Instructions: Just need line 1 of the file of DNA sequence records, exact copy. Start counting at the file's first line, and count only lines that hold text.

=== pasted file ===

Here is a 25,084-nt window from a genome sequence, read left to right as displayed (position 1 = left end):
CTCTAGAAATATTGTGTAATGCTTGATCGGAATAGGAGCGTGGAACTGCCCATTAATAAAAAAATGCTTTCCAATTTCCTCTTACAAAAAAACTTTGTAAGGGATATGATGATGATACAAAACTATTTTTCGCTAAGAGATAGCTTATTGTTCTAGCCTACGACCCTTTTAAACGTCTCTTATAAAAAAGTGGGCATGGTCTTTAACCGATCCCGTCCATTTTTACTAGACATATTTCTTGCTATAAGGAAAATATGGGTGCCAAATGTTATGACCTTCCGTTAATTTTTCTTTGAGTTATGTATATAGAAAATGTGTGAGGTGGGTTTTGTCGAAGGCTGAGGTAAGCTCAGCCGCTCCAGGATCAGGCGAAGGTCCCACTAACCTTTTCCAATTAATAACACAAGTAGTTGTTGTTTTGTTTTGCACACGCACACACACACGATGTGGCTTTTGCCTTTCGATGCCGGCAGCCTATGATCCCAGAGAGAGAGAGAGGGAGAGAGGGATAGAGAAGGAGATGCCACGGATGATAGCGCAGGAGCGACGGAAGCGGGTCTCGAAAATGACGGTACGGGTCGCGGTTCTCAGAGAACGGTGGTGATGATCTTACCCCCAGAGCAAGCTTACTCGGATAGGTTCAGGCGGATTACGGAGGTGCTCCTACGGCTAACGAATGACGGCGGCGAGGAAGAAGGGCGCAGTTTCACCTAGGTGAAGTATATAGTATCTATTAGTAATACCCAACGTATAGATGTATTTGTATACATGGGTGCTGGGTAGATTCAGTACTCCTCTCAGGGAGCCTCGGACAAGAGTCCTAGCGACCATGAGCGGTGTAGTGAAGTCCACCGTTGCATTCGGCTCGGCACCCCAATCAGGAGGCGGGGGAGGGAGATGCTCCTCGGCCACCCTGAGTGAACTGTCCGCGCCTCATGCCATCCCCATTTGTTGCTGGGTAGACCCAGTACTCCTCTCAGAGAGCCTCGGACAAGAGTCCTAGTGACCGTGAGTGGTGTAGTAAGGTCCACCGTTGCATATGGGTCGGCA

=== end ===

Here is a 25,084-nt window from a genome sequence, read left to right as displayed (position 1 = left end):